Technical bias in the selection of evidence
Technical bias can similarly occur in the selection of evidence, evidence is cherry picked so as to only highlight the pieces of evidence which support a desired outcome. Schön and Rein’s quote above noted the ability to ‘focus on different facts’, and there are numerous examples of where data can be strategically selected in policy debates. The supposedly ‘super wicked’ example of climate change, for instance, shows no shortage of accusations of strategic selection of data, no doubt contributing to intractability at times. Indeed, accusations of one specific form of cherry picking—strategic use of start and end years to show trends—have been made by climate change acceptors against skeptics (Institute of Climate Studies 2013), by skeptics against acceptors (Whitehouse 2014), or even by climate change acceptors against other acceptors as well [c.f. criticisms of the Obama administration’s use of data to show success at reducing emissions (Kessler 2014; Klare 2014)].
Technical bias in the interpretation of evidence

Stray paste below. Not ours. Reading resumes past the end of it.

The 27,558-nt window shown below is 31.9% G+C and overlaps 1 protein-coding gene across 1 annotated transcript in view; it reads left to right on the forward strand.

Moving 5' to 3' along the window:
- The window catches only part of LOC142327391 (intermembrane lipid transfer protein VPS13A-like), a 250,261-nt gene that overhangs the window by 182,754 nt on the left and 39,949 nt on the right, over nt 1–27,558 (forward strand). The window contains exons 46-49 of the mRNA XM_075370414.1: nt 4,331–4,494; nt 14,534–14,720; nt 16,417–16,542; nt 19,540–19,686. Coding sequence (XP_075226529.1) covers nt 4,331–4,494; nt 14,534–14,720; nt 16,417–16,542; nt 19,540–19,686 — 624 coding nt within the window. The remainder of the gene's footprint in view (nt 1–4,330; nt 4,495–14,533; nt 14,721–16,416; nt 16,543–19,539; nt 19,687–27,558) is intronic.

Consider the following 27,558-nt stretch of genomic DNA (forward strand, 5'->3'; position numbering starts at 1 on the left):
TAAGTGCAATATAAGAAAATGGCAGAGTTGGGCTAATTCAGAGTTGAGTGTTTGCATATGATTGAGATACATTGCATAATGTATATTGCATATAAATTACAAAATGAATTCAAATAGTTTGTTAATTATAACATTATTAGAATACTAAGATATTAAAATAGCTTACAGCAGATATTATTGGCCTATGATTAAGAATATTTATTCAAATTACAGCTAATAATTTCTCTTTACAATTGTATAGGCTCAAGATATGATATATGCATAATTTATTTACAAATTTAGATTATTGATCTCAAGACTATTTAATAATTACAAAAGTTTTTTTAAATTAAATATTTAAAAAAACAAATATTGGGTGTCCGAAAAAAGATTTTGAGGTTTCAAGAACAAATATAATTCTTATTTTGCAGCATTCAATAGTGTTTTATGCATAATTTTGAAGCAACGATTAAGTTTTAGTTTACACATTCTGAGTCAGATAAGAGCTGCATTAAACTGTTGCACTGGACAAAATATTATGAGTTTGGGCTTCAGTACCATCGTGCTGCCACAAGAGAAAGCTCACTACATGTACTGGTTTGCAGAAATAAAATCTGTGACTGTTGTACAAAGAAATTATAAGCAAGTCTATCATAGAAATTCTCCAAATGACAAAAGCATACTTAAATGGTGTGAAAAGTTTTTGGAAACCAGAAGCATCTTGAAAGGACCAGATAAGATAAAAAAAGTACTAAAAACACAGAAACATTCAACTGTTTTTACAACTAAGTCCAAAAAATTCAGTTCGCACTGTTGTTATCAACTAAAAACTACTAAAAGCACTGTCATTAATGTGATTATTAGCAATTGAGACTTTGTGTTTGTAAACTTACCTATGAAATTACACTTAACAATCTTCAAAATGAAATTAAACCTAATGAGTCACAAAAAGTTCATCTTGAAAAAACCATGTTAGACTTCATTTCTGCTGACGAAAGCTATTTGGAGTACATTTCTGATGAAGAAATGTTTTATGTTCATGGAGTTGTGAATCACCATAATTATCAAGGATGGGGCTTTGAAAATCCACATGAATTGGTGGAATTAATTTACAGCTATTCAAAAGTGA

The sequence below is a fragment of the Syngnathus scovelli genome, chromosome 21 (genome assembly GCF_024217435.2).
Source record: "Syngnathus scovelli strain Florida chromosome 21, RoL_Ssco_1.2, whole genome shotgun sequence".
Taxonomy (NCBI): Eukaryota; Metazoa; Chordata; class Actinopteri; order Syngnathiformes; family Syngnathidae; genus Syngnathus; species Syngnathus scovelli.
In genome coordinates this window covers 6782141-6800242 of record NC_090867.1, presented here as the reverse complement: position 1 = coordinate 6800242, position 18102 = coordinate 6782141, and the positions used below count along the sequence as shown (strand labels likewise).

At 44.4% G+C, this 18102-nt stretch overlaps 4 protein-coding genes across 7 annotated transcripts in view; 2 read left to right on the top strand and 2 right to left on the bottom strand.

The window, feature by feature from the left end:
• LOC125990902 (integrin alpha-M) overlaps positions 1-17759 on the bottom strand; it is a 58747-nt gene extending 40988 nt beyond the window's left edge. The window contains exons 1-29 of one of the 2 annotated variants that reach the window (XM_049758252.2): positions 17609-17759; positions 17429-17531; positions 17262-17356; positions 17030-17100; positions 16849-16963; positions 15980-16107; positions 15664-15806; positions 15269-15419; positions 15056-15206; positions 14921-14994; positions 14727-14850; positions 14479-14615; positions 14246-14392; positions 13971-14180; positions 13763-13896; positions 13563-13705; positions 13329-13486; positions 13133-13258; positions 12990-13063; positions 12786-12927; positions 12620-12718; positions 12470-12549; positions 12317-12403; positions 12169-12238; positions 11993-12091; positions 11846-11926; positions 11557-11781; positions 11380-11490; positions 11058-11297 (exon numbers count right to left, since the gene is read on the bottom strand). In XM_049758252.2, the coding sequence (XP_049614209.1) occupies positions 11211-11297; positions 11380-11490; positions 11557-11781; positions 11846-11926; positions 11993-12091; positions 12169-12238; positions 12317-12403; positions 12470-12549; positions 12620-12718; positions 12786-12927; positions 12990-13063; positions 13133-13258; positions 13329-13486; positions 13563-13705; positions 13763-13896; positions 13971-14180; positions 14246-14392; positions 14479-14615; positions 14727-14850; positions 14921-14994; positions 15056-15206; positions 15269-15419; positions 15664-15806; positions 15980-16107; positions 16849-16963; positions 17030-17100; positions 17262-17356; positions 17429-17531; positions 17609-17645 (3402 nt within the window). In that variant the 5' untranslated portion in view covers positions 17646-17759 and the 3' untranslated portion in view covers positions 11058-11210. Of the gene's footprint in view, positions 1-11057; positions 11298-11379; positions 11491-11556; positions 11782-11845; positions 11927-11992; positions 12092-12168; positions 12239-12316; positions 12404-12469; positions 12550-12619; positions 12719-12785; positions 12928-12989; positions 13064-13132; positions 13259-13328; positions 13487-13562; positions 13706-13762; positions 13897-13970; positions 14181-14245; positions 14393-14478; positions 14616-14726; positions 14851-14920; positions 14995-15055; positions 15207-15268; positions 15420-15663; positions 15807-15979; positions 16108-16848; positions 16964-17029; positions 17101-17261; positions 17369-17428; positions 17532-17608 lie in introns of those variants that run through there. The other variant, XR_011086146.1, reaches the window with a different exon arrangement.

Finally, Schön and Rein’s quote also noted that facts can be interpreted in different ways—yet it is clear that interpretations of evidence can be technically biased where invalid conclusions are drawn from a particular body of (presumably valid or robust) evidence. There appears to be continual need for reminders that ‘correlation does not equate to causality’, or that an ‘absence of evidence does not mean evidence of absence’, such that these biased interpretations are so common. Misunderstanding risk statistics can provide another common case for biased interpretations—such as in the confusion of relative risk and absolute risk (Baron 1997; Barratt et al. 2004); e.g. a reduction in risk of 10 % does not equate to a 90 % chance of something occurring, yet it might be interpreted as such. One example of this was recently illustrated by Parkhurst et al. (2015) in a study looking at the use of evidence within the political debate over male circumcision for HIV prevention in Malawi. While clinical trials had measured a reduced (relative) risk of HIV infection in circumcised men of around 60 % (Mills et al. 2008), a local politician rejected this on the (inaccurate) grounds that there was still a 40 % (absolute) chance of infection in circumcised men. This interpretation appeared to support a political position, but provides a case of technical bias as the conclusion about absolute risk was simply invalid.